‘The grant you gave me in 2008 did so much to kick start what has proved to be a series of studies, publications, lectures, etc, that I feel I really ought to say that the whole of my research is down to the Francis Haskell Memorial Fund.’

– Catherine Phillips (Independent Art Historian, author of many studies of the history of Russian collecting, and Managing Editor of English-language collection catalogues of the State Hermitage Museum, St Petersburg, Russia)

‘In 2004, I was awarded the Burlington Magazine Travel Scholarship, in association with the Francis Haskell Memorial Fund. It gave me the unique opportunity to spend over a month in Spain, as I was interested in researching the role of bronze-founders, metalworkers and goldsmiths working after Cosimo Fanzago’s designs for Don Manuel de Zuñiga, conde de Monterrey and his wife, doña Leonor Guzmán. Monterrey’s patronage of artists working in Naples had been a subject of interest on the part of several scholars, starting with Francis Haskell himself. However, the role of marble workers and goldsmiths, as well as the close relationship between Fanzago and the craftsmen working after his designs in marble and metal for the Spanish residences of Monterrery and for Las Agustinas in Salamanca had been outlined only by Alvar Gonzalez Palacios. Thanks to The Burlington Magazine Travel Scholarship, I was able to spend time in the archives of Salamanca, Madrid, and Simancas and to find a wealth of new information. I could study works of art in situ, commission new photographic campaigns, and consult historic photographic archives. It was thanks to that fellowship that I was able to publish a series of new documents and trace works of art in some museum collections in the United States, where later on I spent many fruitful visits. The Burlington Magazine Travel Scholarship, in association with the Francis Haskell Memorial Fund, was my first professional fellowship, which allowed me to conduct independent research, and changed my professional perspective towards a museum career.’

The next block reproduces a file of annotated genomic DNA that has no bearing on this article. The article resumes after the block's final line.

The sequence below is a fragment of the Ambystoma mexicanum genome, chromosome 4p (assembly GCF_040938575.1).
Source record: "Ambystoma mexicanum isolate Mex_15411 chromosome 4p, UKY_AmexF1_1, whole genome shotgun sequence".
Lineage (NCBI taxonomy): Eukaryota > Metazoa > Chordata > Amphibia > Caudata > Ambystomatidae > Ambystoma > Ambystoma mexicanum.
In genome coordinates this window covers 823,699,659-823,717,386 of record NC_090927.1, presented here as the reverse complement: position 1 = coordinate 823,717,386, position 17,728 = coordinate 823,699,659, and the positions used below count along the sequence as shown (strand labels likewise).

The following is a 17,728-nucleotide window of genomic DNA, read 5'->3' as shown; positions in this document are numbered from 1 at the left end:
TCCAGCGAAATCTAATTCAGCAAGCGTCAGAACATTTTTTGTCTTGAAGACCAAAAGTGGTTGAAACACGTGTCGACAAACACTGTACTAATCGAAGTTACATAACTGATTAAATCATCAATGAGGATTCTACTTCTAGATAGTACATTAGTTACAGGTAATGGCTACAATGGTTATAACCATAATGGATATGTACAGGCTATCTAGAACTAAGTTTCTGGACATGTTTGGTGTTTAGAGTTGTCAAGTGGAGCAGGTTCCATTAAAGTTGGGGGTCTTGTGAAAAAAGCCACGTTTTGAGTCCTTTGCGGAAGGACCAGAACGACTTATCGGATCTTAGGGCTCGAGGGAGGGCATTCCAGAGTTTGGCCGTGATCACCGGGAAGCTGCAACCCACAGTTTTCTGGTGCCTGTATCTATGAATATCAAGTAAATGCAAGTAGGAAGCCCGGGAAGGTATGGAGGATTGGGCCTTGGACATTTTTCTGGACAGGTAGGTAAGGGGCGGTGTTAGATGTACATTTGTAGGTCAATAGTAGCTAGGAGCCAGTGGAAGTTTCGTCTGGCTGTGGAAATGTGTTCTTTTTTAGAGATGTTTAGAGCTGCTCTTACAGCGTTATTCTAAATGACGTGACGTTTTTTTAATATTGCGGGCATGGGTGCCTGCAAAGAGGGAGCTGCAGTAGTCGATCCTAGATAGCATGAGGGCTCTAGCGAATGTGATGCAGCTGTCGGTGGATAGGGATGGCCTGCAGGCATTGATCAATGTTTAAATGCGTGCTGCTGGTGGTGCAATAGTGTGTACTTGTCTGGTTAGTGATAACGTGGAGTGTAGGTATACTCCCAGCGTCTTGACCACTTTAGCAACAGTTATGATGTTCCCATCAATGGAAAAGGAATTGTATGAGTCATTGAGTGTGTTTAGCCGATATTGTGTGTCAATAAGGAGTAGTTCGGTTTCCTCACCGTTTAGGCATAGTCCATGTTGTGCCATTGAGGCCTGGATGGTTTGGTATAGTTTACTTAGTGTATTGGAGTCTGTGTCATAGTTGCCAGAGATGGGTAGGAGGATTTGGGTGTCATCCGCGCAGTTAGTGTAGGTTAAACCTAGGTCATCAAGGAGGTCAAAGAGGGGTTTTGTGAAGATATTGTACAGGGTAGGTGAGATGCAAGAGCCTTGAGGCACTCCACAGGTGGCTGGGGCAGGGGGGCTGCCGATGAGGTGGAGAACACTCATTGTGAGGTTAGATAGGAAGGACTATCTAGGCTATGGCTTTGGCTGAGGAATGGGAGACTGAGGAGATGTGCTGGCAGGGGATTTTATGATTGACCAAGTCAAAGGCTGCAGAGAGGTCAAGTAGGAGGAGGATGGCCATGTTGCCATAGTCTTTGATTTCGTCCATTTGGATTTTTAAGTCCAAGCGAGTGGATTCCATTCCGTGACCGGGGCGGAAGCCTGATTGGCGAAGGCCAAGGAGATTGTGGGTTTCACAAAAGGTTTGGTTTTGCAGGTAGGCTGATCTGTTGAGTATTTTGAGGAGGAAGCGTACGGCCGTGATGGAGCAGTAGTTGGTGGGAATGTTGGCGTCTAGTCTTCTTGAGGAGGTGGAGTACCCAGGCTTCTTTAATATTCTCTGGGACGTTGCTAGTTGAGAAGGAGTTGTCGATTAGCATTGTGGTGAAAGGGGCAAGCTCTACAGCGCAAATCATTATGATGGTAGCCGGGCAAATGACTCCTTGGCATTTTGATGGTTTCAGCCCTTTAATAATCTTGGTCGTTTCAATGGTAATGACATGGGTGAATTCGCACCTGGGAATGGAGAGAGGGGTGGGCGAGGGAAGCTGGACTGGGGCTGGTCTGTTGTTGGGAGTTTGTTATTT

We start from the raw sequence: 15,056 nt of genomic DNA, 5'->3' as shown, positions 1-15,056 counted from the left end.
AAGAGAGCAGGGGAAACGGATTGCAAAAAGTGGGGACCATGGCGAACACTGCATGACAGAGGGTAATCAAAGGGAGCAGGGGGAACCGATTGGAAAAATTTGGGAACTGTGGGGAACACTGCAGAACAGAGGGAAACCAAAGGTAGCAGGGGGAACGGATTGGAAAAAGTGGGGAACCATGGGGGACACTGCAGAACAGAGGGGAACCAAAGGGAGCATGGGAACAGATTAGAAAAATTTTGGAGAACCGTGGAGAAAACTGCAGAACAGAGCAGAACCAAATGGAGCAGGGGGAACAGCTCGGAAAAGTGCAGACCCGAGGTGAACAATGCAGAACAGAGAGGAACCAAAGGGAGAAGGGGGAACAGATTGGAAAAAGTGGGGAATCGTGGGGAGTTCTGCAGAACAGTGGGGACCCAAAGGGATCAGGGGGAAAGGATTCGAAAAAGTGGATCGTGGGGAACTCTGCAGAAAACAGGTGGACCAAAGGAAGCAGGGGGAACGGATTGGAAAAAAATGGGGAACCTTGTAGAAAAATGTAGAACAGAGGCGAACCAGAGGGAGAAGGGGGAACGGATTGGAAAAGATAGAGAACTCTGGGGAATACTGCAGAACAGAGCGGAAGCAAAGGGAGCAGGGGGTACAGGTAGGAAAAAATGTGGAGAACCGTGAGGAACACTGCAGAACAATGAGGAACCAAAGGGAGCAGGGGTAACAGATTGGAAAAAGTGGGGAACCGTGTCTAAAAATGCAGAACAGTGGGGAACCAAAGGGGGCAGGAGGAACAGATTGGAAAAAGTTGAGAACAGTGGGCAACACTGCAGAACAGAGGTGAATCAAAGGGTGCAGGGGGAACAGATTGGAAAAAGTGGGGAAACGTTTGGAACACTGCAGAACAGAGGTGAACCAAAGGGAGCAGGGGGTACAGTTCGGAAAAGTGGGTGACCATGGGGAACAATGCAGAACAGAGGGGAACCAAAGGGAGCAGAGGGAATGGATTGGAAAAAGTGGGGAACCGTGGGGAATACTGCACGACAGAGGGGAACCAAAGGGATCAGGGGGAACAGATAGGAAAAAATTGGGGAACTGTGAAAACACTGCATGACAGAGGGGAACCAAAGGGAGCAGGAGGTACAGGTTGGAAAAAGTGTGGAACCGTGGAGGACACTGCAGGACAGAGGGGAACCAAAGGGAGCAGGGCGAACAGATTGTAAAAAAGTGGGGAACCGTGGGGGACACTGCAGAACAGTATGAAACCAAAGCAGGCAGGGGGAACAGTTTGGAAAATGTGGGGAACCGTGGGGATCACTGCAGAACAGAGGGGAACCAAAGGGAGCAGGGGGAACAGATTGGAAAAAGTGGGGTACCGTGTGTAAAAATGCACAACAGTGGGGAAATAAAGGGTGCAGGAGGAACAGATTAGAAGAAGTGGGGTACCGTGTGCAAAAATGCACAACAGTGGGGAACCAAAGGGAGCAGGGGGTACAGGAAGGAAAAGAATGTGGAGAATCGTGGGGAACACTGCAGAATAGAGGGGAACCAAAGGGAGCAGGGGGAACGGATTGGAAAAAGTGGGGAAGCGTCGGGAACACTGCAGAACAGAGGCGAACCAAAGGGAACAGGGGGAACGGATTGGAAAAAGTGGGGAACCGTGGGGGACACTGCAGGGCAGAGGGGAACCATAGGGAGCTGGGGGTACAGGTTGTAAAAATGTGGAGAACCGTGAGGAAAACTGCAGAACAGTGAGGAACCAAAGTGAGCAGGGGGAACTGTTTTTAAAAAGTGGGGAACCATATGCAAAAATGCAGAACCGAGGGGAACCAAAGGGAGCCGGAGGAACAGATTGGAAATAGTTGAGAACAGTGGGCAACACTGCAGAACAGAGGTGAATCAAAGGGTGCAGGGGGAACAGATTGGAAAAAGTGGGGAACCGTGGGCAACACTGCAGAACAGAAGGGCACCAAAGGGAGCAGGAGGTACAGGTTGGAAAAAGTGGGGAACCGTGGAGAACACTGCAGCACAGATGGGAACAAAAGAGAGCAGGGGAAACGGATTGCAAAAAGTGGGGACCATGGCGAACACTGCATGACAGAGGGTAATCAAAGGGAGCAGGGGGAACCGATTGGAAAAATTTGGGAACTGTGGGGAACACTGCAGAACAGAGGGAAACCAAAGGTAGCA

– Paola D’Agostino (Director, Musei del Bargello, Florence)

‘The Francis Haskell Memorial Fund gave me the gift of time that proved crucial to the success of my Ph.D. Thanks to the grant, I spent part of a summer in Florence in the archive of the Fondazione Horne researching the quattrocento painter Francesco Pesellino. Herbert Horne had never completed his planned monograph on Pesellino but left behind over 600 pages of notes including many transcriptions of archival documents that I consulted over several weeks. This material transformed my doctoral work, pointing me in new directions and giving me a clearer understanding of the workshop structures that had been key to the painter’s success. None of this would have been possible without the Haskell award.’

– Nathaniel Silver (William and Lia Poorvu Curator of the Collection, Isabella Stewart Gardner Museum, Boston)